"However the storm tracks, our crews will safely restore any outages as quickly as these wintry conditions allow," Sullivan said.
Customers who see a downed wire or experience an outage during the storm can call 800-490-0075, or text OUT, to 773454.
Towns get ready
Long Island's municipal leaders were gearing up for the storm Friday and warned Long Islanders to stay off the roads.
"We are expecting blind-out conditions during the overnight hours," Suffolk County Executive Steve Bellone said.
Nassau County Executive Bruce Blakeman urged residents to "stay inside."
"Make sure you're ready to not go outside for at least 36 hours, and we will all get through this," he said.
Blakeman said plows will not operate if visibility is low.
"We are expecting there will be a whiteout, so we might have to stand down for four or five hours during the course of this storm…," he said. "The roads won't be clear probably until Sunday morning."
Brookhaven Highway Superintendent Dan Losquadro said he was concerned about snowdrifts from blizzard-force winds.
"We know we’re going to face some additional challenges because of the wind," he said Friday morning. "We’ll have roads we’ll plow multiple times, and 15 minutes later it’ll look like we never touched it."
In Riverhead, Highway Superintendent Mike Zaleski said town crews will "plow the same roads over and over and over and keep our main thoroughfares open with the drifting and blizzard conditions."
Officials in towns across the Island said crews on Friday were salting and sanding roads in anticipation of the storm, and they urged residents to move vehicles off the street to allow plows to clear snow.
"Clearing main roads to assist any first responders or emergency vehicles will be a top priority as our DPW crews work to keep up with what is expected to be a fast-accumulating snowfall," Babylon Town spokesman Patrick Maslinski said in a statement.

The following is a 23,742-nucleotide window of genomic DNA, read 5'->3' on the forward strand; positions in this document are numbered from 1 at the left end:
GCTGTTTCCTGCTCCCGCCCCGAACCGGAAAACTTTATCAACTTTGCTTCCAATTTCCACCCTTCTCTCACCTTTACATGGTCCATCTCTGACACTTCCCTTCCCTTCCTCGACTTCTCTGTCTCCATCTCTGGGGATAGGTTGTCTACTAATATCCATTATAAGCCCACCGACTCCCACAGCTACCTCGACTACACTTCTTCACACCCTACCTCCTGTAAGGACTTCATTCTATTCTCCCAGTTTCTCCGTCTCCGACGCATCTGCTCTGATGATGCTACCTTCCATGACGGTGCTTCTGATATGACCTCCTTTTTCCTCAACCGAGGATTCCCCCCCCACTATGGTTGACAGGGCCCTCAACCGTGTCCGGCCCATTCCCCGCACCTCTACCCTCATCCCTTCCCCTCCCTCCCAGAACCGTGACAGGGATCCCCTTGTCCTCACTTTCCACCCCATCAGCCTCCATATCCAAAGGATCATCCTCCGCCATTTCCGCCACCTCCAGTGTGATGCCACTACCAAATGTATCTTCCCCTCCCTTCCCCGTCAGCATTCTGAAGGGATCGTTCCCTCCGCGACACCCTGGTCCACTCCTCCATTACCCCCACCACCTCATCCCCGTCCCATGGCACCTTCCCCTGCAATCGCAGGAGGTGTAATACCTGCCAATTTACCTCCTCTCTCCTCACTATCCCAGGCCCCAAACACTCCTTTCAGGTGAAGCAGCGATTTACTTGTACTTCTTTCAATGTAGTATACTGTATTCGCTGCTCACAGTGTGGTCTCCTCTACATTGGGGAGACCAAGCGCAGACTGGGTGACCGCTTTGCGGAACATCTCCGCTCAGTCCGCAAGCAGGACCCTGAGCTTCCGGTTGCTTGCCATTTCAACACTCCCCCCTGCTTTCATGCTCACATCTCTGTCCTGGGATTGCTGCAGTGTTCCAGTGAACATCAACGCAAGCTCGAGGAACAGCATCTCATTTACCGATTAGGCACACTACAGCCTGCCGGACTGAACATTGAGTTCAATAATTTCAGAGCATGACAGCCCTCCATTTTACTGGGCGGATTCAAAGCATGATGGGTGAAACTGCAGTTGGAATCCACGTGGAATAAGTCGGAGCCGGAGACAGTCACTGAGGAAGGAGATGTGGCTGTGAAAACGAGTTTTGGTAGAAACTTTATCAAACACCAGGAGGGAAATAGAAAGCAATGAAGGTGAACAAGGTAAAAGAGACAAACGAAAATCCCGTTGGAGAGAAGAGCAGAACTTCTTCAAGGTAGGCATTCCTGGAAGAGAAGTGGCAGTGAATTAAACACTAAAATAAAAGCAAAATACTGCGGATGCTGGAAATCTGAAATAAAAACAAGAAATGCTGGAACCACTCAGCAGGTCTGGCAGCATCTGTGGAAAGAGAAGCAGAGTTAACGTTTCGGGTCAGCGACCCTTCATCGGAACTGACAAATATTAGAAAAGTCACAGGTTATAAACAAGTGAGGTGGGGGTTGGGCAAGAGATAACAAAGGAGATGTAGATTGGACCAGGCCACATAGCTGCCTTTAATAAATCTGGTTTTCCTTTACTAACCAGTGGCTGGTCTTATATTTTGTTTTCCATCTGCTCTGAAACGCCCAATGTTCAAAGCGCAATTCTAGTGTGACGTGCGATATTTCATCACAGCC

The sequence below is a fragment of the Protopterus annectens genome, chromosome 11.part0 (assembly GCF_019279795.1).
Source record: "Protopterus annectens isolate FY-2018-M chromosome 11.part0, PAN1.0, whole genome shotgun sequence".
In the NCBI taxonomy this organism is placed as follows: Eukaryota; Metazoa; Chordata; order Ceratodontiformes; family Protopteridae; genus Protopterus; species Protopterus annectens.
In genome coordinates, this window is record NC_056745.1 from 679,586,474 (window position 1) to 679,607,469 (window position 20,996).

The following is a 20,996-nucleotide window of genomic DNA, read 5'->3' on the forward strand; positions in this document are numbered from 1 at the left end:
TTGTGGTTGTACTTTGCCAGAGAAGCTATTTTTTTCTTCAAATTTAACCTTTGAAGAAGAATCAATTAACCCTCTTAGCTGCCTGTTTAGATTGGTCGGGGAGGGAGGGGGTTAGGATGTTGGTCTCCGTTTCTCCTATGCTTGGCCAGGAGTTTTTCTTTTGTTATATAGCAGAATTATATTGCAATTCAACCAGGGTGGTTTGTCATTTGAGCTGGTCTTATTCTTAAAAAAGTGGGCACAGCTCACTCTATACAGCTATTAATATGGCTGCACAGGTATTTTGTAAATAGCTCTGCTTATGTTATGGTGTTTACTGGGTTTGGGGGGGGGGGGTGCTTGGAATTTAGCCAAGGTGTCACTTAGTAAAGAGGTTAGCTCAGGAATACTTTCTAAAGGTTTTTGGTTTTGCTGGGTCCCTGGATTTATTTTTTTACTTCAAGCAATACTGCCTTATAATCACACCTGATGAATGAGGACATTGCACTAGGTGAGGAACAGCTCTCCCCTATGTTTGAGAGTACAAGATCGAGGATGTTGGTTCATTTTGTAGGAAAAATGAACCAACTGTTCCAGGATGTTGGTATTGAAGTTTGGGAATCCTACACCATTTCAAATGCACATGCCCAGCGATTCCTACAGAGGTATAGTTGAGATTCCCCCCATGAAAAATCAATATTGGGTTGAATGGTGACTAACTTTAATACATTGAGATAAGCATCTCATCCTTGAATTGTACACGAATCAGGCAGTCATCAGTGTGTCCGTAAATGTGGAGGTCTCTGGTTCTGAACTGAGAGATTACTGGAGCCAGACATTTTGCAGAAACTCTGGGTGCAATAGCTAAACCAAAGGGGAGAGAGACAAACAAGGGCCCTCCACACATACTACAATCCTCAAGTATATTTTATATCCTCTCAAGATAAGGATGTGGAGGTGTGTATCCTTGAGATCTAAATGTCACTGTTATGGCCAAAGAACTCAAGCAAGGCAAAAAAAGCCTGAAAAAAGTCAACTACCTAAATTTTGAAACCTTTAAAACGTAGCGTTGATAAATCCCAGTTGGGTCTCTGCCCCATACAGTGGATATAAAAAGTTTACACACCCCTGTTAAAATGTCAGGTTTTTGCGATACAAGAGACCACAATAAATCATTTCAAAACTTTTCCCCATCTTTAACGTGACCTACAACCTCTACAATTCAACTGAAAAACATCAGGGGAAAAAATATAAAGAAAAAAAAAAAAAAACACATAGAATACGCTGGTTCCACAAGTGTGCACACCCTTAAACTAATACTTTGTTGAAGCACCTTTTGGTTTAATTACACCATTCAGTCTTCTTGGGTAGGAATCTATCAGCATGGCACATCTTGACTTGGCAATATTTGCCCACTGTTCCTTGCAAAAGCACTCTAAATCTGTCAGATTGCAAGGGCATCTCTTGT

In an effort in Glen Cove to get vehicles off the street, "we're giving residents permission to park on their lawn, which they wouldn't typically have," Mayor Pamela Panzenbeck said.
In Southampton, Highway Superintendent Charles McArdle said the town police department has been asked to send out warning summonses for overnight parking.
Oyster Bay Town Supervisor Joseph Saladino said forecasts of snow Saturday and freezing temperatures Sunday mean the snow isn’t likely to melt quickly.
"If possible, please stay off the roads throughout the weekend," Saladino said.
Oyster Bay, Huntington and North Hempstead were among the towns opening up warming centers Saturday and, in some cases, Sunday as well.
In Southold, Highway Superintendent Daniel J. Goodwin said the department is preparing for wind and water damage.
"We've also got equipment ready to go out for any fallen trees and flooding, which we're kind of anticipating due to the strength of the winds and the tides that are going to be coming in with this system as well," he said.
If the storm qualifies as a blizzard, it is because there would be sustained winds or frequent gusts of at least 35 mph and visibility of less than a quarter mile, the weather service said.
Temperatures will slide to the teens or lower 20s by 9 a.m. Saturday, with wind chills below zero on parts of the Island. The snow was expected to taper off early Saturday evening. The nighttime low will sink to 9 to 16, with wind chills as low as minus 10. Sunday will see highs in the mid-20s, but with wind chills as low as minus 10.
National Grid, the regional natural gas supplier, said it’s making preparations for the storm, with crews conducting flood patrols in low-lying areas and staffing up to respond to any problems on the system, which is almost exclusively underground.
Long Island customers can report any problems to National Grid at 800-490-0045.